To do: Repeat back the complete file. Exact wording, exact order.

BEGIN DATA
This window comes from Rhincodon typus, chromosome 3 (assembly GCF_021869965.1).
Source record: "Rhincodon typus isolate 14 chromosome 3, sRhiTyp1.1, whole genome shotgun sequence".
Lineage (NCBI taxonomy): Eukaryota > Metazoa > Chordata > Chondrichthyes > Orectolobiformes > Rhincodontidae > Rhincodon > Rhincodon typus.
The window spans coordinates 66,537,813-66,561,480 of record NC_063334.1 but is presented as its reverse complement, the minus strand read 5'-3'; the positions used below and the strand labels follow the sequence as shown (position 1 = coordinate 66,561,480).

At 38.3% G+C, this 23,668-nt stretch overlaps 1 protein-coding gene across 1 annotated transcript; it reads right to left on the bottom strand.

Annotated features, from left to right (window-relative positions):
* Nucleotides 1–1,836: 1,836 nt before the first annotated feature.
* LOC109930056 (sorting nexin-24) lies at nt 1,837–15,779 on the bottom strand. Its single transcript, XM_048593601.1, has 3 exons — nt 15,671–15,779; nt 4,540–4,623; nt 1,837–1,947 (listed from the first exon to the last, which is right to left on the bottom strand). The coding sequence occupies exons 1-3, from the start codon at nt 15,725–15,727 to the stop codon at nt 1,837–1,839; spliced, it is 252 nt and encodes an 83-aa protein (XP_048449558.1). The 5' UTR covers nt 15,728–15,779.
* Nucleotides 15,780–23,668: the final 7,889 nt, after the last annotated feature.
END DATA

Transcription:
This window comes from Rhincodon typus, chromosome 3 (assembly GCF_021869965.1).
Source record: "Rhincodon typus isolate 14 chromosome 3, sRhiTyp1.1, whole genome shotgun sequence".
Lineage (NCBI taxonomy): Eukaryota > Metazoa > Chordata > Chondrichthyes > Orectolobiformes > Rhincodontidae > Rhincodon > Rhincodon typus.
The window spans coordinates 66,537,813-66,561,480 of record NC_063334.1 but is presented as its reverse complement, the minus strand read 5'-3'; the positions used below and the strand labels follow the sequence as shown (position 1 = coordinate 66,561,480).

At 38.3% G+C, this 23,668-nt stretch overlaps 1 protein-coding gene across 1 annotated transcript; it reads right to left on the bottom strand.

Annotated features, from left to right (window-relative positions):
* Nucleotides 1–1,836: 1,836 nt before the first annotated feature.
* LOC109930056 (sorting nexin-24) lies at nt 1,837–15,779 on the bottom strand. Its single transcript, XM_048593601.1, has 3 exons — nt 15,671–15,779; nt 4,540–4,623; nt 1,837–1,947 (listed from the first exon to the last, which is right to left on the bottom strand). The coding sequence occupies exons 1-3, from the start codon at nt 15,725–15,727 to the stop codon at nt 1,837–1,839; spliced, it is 252 nt and encodes an 83-aa protein (XP_048449558.1). The 5' UTR covers nt 15,728–15,779.
* Nucleotides 15,780–23,668: the final 7,889 nt, after the last annotated feature.